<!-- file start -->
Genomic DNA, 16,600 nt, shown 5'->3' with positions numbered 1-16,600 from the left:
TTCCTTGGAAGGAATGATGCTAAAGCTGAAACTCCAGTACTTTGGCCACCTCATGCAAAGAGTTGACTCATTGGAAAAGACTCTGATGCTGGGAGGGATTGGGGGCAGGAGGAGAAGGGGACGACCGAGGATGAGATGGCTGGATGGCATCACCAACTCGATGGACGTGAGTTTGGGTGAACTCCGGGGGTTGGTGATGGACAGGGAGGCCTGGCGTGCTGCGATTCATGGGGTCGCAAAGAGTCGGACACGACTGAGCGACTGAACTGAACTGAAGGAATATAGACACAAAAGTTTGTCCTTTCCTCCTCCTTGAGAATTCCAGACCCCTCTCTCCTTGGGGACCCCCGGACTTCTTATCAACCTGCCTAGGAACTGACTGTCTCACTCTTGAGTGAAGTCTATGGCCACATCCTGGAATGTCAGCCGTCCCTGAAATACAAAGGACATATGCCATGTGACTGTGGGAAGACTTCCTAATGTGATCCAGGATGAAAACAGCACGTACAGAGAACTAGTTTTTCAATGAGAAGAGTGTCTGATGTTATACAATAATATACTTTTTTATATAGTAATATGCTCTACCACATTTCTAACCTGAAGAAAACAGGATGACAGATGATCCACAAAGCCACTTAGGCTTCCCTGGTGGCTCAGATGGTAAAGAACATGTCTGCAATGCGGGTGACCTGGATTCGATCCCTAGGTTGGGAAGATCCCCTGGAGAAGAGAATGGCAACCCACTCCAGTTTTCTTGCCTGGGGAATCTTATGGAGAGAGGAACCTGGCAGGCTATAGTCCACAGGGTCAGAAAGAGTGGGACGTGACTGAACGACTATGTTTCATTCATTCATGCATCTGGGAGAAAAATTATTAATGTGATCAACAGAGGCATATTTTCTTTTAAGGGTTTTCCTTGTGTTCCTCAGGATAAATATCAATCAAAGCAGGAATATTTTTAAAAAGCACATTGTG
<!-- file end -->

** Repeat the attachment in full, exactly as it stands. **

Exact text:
Genomic DNA, 16,600 nt, shown 5'->3' with positions numbered 1-16,600 from the left:
TTCCTTGGAAGGAATGATGCTAAAGCTGAAACTCCAGTACTTTGGCCACCTCATGCAAAGAGTTGACTCATTGGAAAAGACTCTGATGCTGGGAGGGATTGGGGGCAGGAGGAGAAGGGGACGACCGAGGATGAGATGGCTGGATGGCATCACCAACTCGATGGACGTGAGTTTGGGTGAACTCCGGGGGTTGGTGATGGACAGGGAGGCCTGGCGTGCTGCGATTCATGGGGTCGCAAAGAGTCGGACACGACTGAGCGACTGAACTGAACTGAAGGAATATAGACACAAAAGTTTGTCCTTTCCTCCTCCTTGAGAATTCCAGACCCCTCTCTCCTTGGGGACCCCCGGACTTCTTATCAACCTGCCTAGGAACTGACTGTCTCACTCTTGAGTGAAGTCTATGGCCACATCCTGGAATGTCAGCCGTCCCTGAAATACAAAGGACATATGCCATGTGACTGTGGGAAGACTTCCTAATGTGATCCAGGATGAAAACAGCACGTACAGAGAACTAGTTTTTCAATGAGAAGAGTGTCTGATGTTATACAATAATATACTTTTTTATATAGTAATATGCTCTACCACATTTCTAACCTGAAGAAAACAGGATGACAGATGATCCACAAAGCCACTTAGGCTTCCCTGGTGGCTCAGATGGTAAAGAACATGTCTGCAATGCGGGTGACCTGGATTCGATCCCTAGGTTGGGAAGATCCCCTGGAGAAGAGAATGGCAACCCACTCCAGTTTTCTTGCCTGGGGAATCTTATGGAGAGAGGAACCTGGCAGGCTATAGTCCACAGGGTCAGAAAGAGTGGGACGTGACTGAACGACTATGTTTCATTCATTCATGCATCTGGGAGAAAAATTATTAATGTGATCAACAGAGGCATATTTTCTTTTAAGGGTTTTCCTTGTGTTCCTCAGGATAAATATCAATCAAAGCAGGAATATTTTTAAAAAGCACATTGTG